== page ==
This is a serious and provocative question, worthy of discussion.
It would be interesting to have a poll of English style riders as to whether they trail ride (hack) :
on the buckle - what I take to be the long and low look of Western riders
or collected - that is in contact with the bit and mouth following the horse's head movement
or fully 'on the bit' with the horse in a rounded outline.
My wife has traditionally ridden out hacking with an 'on the buckle' stance but recently following lessons with a new instructor, she is now riding 'collected' in constant contact and she is steadily shortening the reins with a view to going 'on the bit' for most of the ride. When out hacking, she is now working the mare constantly so that it's brain is occupied and therefore it does not look about too much and become distracted. When 'bored' the horse 'plays at spooking'.
Our mare DiDi has two faults which we should like to eradicate - she spooks (although she is rarely frightened) and she 'rushes'. Eventually it is hoped that we can eradicate both the faults on the trail and in the arena.
The theory is that with an intelligent responsive horse trained to go 'on the bit' - we control her every move and the speed and length of her paces. She is presently ridden on a very mild curved bar Myler bit. An attempt to control the rushing with a harsher bit has been discontinued - all the mare did was to resist the bit and harden her mouth. She is not allowed to speed up until she has been specifically given the 'body & leg' aids to do so. The hack becomes a training session.
My old Cob Joe was a different scenario. He had never been taught to come down onto the bit and he had a tendency to ride with his nose up. What's perhaps more important is that the rider did not tell a surefooted, countrywise Joe where to put his feet. The rider allowed him to look about. I always rode him in contact and I followed his head with my hands, even though at times I would ride with both reins in one hand. If you shortened the reins too much he would lean and then resist until finally he would snatch the reins out of the rider's hands. He accepted contact so long as the hands followed the head/neck action but would not tolerate still hands and shortened reins. But Joe's bit was a Waterford - a much harsher bit than a Myler. The risk with Joe was that if you allowed him too much rein and freedom to move his neck then sooner or later at a junction he would whirl round and try to go home. Also if you allowed Joe to trot on tarmac on the buckle inevitably he would trip as he became heavy on the forehand. At the canter over rough ground he balanced himself off your hands. But Joe had a mouth of iron when he needed it. He was also cussed. To him arena training was a waste of his time - he saw his working environment as being out on the hillside.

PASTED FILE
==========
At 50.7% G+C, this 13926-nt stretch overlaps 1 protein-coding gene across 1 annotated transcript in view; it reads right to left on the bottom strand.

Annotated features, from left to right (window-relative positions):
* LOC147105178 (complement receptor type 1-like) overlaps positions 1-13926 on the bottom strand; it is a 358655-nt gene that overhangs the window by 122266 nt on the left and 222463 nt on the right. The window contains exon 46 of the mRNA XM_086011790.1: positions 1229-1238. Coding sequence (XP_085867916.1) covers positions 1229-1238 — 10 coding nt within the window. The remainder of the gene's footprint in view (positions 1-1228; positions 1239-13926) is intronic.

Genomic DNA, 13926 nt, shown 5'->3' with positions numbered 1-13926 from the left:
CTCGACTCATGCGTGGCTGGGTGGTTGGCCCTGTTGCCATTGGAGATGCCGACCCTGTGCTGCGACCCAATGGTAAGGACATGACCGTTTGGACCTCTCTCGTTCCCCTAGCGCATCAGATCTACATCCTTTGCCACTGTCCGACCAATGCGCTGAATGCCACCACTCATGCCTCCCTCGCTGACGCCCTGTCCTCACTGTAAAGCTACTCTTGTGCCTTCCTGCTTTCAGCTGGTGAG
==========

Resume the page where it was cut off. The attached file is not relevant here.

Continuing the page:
So we here we have two riders, the same environment but two complete different horses in schooling, experience, conformation and temperament. With hindsight it is obvious they have to be ridden differently.
Didi is a ID/Connemara Cross broad backed, heavy chested but with a longish neck,
whose power comes from her foal bearing rump. She is a different horse altogether
Joe was a broad backed, wide chested, heavy set, big boned, driving horse who did pull as well as push. The top of Joe's croup was slightly higher than his wither.
This question is interesting because it raises the matter of whether one should attempt to ride the horse both in the arena and out on the trail in the same style.
DiDi responds differently when she goes into the arena for schooling - for some reason she sees the arena as work but going out for an hour and a half of hacking along the lanes and up to the forest she takes more casually - as though such a ride is merely a walk in the park.
I think the answer to the original question must be that you ride the horse according to the horse's training, the horse's conformation and the circumstances. There are times when you want it to be on its toes and then there are times when it can relax. With a fit powerful intelligent sports horse the rider also has to watch out for the horse's mood on the day. If the horse is agitated, then keep it on a tight rein. When coming home, let the horse relax, allow the horse its head and let it take a stretch.
Your comments please.
Last edited by xxBarry Godden; 06-06-2010 at 07:05 AM.